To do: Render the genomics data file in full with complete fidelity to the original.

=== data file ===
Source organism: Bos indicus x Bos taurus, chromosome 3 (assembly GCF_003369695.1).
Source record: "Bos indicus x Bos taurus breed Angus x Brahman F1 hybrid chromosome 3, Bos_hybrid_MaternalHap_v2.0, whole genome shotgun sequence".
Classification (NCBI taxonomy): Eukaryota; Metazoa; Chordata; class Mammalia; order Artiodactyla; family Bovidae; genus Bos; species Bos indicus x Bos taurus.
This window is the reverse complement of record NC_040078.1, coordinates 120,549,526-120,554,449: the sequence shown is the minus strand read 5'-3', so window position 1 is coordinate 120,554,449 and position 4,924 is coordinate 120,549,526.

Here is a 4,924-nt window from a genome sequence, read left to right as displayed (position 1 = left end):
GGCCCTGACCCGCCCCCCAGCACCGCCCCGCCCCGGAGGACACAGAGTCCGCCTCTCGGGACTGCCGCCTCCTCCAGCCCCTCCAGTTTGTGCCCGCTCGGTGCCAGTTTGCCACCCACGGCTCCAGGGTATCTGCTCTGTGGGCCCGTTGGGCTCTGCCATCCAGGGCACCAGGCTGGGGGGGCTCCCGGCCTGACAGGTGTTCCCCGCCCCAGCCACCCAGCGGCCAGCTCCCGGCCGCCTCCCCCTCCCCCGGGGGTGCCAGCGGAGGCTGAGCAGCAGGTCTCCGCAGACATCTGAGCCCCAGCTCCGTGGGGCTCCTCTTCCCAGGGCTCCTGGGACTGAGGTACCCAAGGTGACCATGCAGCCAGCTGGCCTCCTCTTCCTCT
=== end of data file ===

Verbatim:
Source organism: Bos indicus x Bos taurus, chromosome 3 (assembly GCF_003369695.1).
Source record: "Bos indicus x Bos taurus breed Angus x Brahman F1 hybrid chromosome 3, Bos_hybrid_MaternalHap_v2.0, whole genome shotgun sequence".
Classification (NCBI taxonomy): Eukaryota; Metazoa; Chordata; class Mammalia; order Artiodactyla; family Bovidae; genus Bos; species Bos indicus x Bos taurus.
This window is the reverse complement of record NC_040078.1, coordinates 120,549,526-120,554,449: the sequence shown is the minus strand read 5'-3', so window position 1 is coordinate 120,554,449 and position 4,924 is coordinate 120,549,526.

Here is a 4,924-nt window from a genome sequence, read left to right as displayed (position 1 = left end):
GGCCCTGACCCGCCCCCCAGCACCGCCCCGCCCCGGAGGACACAGAGTCCGCCTCTCGGGACTGCCGCCTCCTCCAGCCCCTCCAGTTTGTGCCCGCTCGGTGCCAGTTTGCCACCCACGGCTCCAGGGTATCTGCTCTGTGGGCCCGTTGGGCTCTGCCATCCAGGGCACCAGGCTGGGGGGGCTCCCGGCCTGACAGGTGTTCCCCGCCCCAGCCACCCAGCGGCCAGCTCCCGGCCGCCTCCCCCTCCCCCGGGGGTGCCAGCGGAGGCTGAGCAGCAGGTCTCCGCAGACATCTGAGCCCCAGCTCCGTGGGGCTCCTCTTCCCAGGGCTCCTGGGACTGAGGTACCCAAGGTGACCATGCAGCCAGCTGGCCTCCTCTTCCTCT